Why US electoral campaigning is now out of control
I write at the end of the most brutally expensive election campaign ever seen anywhere in the world ever. I write at the end of an election where two forces in American life have slugged their way to what looks like yet another moment in US political history in which the nation is totally divided, and in which all the ingredients point to a narrowly elected president, and another gridlocked congress.
Try as I may, I have yet to meet anyone who enjoys the commercially paid-for electoral campaign on television. This is the eighth US presidential campaign that I have reported. The Centre for Responsive Politics here in Washington has just revised its estimate for the cost of the entire US election – congressional, gubernatorial, and presidential – up to the staggering figure of $6bn. In “austerity America” that exceeds the 2008 election costs by $1bn.
To witness the TV advertising war here is to experience raw hate, abuse, libel, and lies, on a genuinely horrific scale. In Britain, as in most other western European countries, such ads simply would not be allowed to air. At the very least, virtually every one of them would be deemed misleading by our own Advertising Standards Authority. In any case our own regulatory system rejects any political advertising on television or radio.
I can find very little research work on the effect of these ads. The weeping four-year-old, crying tears of frustration and pleading “when will it end?” to her mum, has gone viral.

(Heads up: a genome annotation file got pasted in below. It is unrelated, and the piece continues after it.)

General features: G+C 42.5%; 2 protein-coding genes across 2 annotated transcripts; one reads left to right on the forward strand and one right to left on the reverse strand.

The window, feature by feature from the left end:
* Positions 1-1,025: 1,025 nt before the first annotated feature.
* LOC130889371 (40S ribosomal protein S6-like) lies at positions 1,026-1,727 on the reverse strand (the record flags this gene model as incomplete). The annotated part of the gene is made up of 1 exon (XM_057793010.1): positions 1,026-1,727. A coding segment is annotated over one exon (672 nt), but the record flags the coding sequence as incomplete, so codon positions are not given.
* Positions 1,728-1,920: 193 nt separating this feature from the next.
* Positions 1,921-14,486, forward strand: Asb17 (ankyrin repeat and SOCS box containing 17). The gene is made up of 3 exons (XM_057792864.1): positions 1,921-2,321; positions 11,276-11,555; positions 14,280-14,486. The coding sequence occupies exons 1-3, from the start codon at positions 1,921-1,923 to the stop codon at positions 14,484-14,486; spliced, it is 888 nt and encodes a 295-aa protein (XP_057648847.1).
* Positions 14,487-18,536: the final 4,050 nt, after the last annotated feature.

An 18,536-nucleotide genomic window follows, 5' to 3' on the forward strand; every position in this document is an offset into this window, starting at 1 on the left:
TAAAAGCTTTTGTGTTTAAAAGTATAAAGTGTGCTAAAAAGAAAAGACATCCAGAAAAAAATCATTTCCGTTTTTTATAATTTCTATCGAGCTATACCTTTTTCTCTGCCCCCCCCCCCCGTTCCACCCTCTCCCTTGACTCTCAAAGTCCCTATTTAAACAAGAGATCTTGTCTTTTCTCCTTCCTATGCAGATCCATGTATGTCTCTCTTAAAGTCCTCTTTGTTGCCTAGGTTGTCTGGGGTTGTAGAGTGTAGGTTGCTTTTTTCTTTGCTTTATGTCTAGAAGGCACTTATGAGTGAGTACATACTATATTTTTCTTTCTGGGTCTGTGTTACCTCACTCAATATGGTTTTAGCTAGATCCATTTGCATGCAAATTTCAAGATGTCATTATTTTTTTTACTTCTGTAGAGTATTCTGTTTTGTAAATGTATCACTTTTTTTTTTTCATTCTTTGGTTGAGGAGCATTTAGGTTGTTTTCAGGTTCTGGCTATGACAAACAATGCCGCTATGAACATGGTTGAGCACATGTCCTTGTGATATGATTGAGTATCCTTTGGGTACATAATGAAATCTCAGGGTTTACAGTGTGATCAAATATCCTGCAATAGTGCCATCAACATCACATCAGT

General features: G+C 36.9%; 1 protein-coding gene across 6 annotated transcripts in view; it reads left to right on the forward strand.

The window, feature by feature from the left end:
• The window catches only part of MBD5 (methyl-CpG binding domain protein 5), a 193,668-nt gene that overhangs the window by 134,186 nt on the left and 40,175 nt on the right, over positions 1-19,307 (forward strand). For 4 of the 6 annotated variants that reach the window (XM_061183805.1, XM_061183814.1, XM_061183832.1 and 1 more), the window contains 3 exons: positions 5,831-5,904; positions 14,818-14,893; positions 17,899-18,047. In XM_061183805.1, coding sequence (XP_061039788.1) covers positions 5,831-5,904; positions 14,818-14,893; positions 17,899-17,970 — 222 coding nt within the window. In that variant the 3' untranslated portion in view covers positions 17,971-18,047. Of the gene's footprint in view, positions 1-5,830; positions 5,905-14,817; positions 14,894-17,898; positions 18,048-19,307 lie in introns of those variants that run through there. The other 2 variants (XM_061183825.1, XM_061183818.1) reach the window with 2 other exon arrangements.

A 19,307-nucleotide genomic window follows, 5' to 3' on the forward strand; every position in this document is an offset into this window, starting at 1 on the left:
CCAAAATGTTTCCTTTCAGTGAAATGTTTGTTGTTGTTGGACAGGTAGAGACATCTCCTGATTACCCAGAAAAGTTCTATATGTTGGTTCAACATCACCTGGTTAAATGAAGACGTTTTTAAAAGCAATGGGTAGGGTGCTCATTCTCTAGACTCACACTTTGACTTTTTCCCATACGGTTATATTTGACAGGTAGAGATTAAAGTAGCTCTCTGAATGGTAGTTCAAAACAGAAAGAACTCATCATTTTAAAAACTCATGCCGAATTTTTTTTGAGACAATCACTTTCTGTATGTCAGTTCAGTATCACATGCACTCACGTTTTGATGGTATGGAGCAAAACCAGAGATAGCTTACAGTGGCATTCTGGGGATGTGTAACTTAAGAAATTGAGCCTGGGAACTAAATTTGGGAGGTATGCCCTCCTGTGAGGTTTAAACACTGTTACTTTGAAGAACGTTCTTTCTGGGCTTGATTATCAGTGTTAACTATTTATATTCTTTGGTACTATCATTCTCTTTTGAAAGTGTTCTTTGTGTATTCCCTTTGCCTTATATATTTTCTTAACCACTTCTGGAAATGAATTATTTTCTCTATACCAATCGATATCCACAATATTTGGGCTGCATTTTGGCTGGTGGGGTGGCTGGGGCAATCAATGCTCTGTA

IN GRAPHICS: Getting and spending in the US election money wars
My sense is that Americans are utterly sick of the campaign. Many in Europe would be alarmed by the idea that, together, the two presidential campaigns claim that they have contacted 175 million voters. The thought of the “cold calling”, the junk mail, the emails, and the rest must surely scare many in the internet age.
Perhaps, then, that is why, despite it all. The age-old “stump speech” still remains the campaigning method at the heart of it all: the increasingly exhausted candidates criss-crossing America to be seen in your critical state here, there, and everywhere.
I noticed in Cleveland, Ohio, while we were waiting for Obama’s bus to roll, that he knocked off no fewer than five extremely local radio interviews. No-one decries that kind of contact. But for the rest, American electoral campaigning is now completely out of control.
As I mentioned in yesterday’s Snowblog, at the heart of this year’s splurge of special interest hate ads, attack ads, and the rest, lies a decision by the US supreme court.
Since the last election, the court has ruled that corporations have the rights of an individual when it comes to “freedom of speech”. That means that any old arms manufacturer, pharmaceutical company, tobacco interest, anti-gay caucus, and the rest, can tip vast quantities of cash into some of the most aggressive advertising ever aired on television anywhere.
$6bn, and counting. Where next for US politics?
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